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Is Getting Your Kids to Eat Healthy Food Even Possible?

Six dads share their secrets for dealing with junk-food-loving kids

Child hiding his face beneath table peeking over at a plate with drawings of food surrounding it
Ben Weeks / Getty Images

Rick Musson, 42, would prefer that his daughters not get scurvy.

Okay, fine, that’s not likely to happen. But the way kids avoid fruits and vegetables like they’re poison, subsisting on a diet of mac and cheese and sugary junk, it’s enough to make a lot of dads nervous.

Musson got so desperate that he once tried to trick his Peppa Pig–obsessed daughters into thinking Brussels sprouts were “whole cabbages from Grandpa Pig’s garden,” he says. The ruse didn’t work.

Which isn’t to say it’s a lost cause. Research suggests that fathers can influence what their kids are eating. A 2015 study, for instance, found that children as young as 20 months were likely to eat fruit or sweet snacks if their dads did the same.

It’s not always that easy, of course. We reached out to dads who’ve mastered the healthy eating game with their kids and asked them to spill their secrets.

Let your kids be sous chefs

Musson enlists his five kids to help select recipes and plan the menu. “Have them help shop for ingredients, and even make the meal,” he says. “They’ll be a lot more likely to eat food they made themselves.” 

Travis Potter, 46, founder of Tractor Beverage Co., gets his 11 children involved in the garden. “If they grow it, they will eventually eat it.”

Sweeten the veggies

Chris Bassett, 43, chef and Real Housewives of Potomac star, swears by topping vegetables with pomegranate molasses. “It’s how I get my kids to eat asparagus and Brussels sprouts,” he explains. “It just adds a little bit of sweetness.” 

You can also use honey, which Bassett says goes great over carrots sautéed in olive oil, salt and pepper.

Don’t force food

Paul Anderson, 41, has found power in the phrase “you don’t have to eat it.” 

“It's my job as the parent to provide good options for my kid,” he explains. “And it’s my kids’ responsibility to decide what to eat of the things I’ve prepared and how much, which helps them listen to their bodies.”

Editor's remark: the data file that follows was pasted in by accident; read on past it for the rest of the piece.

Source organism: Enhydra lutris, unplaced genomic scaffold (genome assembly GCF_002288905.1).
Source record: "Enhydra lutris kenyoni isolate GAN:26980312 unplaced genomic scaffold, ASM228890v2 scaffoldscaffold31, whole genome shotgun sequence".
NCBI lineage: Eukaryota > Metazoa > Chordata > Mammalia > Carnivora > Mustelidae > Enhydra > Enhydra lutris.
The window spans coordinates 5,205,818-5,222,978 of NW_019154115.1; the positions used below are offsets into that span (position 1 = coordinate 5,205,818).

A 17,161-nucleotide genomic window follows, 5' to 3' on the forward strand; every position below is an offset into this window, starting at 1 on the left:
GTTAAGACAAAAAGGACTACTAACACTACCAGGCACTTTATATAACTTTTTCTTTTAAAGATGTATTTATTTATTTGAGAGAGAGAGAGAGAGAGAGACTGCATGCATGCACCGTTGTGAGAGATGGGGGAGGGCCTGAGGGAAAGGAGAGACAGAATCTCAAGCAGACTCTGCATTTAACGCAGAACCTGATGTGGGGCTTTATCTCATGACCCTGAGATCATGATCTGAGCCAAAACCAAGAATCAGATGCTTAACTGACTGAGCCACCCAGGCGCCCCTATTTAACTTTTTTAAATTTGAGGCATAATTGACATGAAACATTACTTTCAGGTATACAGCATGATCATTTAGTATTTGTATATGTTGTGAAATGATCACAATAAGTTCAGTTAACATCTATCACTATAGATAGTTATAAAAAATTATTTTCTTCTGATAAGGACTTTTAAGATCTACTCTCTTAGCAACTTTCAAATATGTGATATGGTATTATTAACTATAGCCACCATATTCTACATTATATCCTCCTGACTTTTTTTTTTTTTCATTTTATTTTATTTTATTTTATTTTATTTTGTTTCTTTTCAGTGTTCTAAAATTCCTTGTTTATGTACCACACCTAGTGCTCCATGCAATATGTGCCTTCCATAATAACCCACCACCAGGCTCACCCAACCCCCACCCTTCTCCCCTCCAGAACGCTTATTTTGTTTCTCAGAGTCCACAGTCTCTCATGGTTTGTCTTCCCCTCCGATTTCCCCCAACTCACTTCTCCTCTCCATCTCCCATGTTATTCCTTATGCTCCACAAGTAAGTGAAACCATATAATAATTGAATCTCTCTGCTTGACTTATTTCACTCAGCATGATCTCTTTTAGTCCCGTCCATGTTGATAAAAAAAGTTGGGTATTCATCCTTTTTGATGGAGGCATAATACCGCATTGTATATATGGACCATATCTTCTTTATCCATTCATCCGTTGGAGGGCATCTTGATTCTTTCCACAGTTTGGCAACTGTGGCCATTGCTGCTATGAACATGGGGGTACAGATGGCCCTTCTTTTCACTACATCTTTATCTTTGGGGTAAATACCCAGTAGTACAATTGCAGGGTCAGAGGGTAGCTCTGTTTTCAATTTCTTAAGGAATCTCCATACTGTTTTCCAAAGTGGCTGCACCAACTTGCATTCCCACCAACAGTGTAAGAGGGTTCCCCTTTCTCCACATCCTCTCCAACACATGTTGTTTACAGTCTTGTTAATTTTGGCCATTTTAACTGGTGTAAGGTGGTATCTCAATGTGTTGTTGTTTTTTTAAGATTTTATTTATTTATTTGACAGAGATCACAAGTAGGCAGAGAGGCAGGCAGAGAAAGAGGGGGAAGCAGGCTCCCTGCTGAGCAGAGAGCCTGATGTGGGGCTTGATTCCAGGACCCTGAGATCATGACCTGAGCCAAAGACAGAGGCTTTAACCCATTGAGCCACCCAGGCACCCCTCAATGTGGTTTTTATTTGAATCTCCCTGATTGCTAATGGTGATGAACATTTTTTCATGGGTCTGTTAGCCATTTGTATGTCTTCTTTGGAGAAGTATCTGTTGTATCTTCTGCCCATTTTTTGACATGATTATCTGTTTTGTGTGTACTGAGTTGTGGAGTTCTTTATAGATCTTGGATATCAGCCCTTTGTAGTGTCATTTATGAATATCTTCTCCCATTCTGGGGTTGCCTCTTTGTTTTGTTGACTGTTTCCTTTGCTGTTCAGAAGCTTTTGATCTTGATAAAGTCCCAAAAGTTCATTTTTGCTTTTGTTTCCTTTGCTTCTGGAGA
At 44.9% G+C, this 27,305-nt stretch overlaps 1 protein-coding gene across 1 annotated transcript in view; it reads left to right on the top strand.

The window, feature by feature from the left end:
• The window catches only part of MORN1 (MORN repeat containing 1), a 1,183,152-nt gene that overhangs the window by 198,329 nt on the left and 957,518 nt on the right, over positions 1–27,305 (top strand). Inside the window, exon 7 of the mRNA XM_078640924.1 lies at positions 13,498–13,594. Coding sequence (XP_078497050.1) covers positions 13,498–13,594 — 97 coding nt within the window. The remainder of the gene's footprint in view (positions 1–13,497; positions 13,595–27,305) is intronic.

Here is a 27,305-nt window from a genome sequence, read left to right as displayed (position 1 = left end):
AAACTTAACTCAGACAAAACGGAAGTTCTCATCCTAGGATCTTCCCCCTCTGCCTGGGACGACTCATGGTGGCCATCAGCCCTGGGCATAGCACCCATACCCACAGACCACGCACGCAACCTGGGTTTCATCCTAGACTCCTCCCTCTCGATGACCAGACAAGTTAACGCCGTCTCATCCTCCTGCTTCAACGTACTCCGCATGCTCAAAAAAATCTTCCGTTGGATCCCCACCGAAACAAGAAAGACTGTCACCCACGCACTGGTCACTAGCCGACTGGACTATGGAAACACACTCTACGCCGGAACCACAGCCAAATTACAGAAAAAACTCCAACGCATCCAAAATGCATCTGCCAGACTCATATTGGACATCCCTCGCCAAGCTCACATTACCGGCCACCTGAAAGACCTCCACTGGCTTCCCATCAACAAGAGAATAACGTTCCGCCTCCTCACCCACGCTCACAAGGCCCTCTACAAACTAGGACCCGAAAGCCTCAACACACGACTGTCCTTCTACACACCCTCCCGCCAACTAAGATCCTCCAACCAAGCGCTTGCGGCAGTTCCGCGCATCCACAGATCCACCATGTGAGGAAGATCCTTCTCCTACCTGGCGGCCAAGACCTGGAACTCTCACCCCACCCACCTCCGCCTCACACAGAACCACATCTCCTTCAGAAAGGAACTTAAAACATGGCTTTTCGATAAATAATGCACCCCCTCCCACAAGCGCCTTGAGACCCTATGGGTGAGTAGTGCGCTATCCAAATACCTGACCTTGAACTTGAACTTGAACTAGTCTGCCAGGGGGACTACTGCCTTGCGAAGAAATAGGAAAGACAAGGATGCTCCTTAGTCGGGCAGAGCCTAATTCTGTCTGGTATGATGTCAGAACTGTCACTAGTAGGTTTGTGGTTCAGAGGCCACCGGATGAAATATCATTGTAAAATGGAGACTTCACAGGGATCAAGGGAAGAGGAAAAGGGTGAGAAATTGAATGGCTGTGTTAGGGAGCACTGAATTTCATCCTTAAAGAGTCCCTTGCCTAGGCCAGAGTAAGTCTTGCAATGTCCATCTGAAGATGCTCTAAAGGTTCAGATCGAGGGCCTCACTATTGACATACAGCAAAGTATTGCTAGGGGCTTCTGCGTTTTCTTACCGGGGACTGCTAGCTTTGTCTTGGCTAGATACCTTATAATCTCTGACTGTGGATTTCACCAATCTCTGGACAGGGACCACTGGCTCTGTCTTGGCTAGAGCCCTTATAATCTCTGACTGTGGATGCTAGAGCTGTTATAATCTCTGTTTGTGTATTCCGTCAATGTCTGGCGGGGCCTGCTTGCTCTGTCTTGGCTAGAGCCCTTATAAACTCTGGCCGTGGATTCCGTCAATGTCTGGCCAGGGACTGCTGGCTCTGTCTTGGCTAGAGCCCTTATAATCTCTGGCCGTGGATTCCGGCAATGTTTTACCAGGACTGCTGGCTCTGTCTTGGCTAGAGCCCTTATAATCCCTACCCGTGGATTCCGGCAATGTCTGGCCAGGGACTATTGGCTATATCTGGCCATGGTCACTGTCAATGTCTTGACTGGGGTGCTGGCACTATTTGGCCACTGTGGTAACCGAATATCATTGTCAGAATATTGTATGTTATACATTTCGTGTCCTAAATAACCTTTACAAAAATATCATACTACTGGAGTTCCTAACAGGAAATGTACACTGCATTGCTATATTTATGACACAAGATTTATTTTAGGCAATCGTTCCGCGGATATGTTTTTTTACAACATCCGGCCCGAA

When he backs off, Anderson’s boys are often willing to explore new foods on their own terms. “One of my sons recently ate 20 shrimp at a dinner party, having never tried it before,” he shares.

Turn it into a game

“We make bets on who will try the new food first,” says Todd Cochran, 45, who has three finicky kids. “I make myself the guinea pig when it comes to trying something really daunting. For example, super-spicy cornbread or grilled cheese made with a super-stinky cheese.” 

When they see Cochran conquer the new food, it encourages them to try it.

Build around a favorite ingredient

Pradeep Kumar, 42, finds his family will eat everything, as long as it has cheese or chocolate on it. “If they see their favorite ingredient, they are tempted to try it,” he says. 

He’ll grate cheese over pasta, sneak veggies into quesadillas, or top waffles with fresh berries and a splash of chocolate sauce.

Don’t take it so seriously

Anderson’s son has started calling roasted Brussels sprouts “poppers.” So the whole family does the same. And his kids like to roll lettuce into little balls and shove it in their mouths. 

“They chew with it hanging out of their mouth like seaweed flapping in the ocean, and it makes everybody laugh,” he says. “Little fun ways to interact with your food have gone a long way for us.”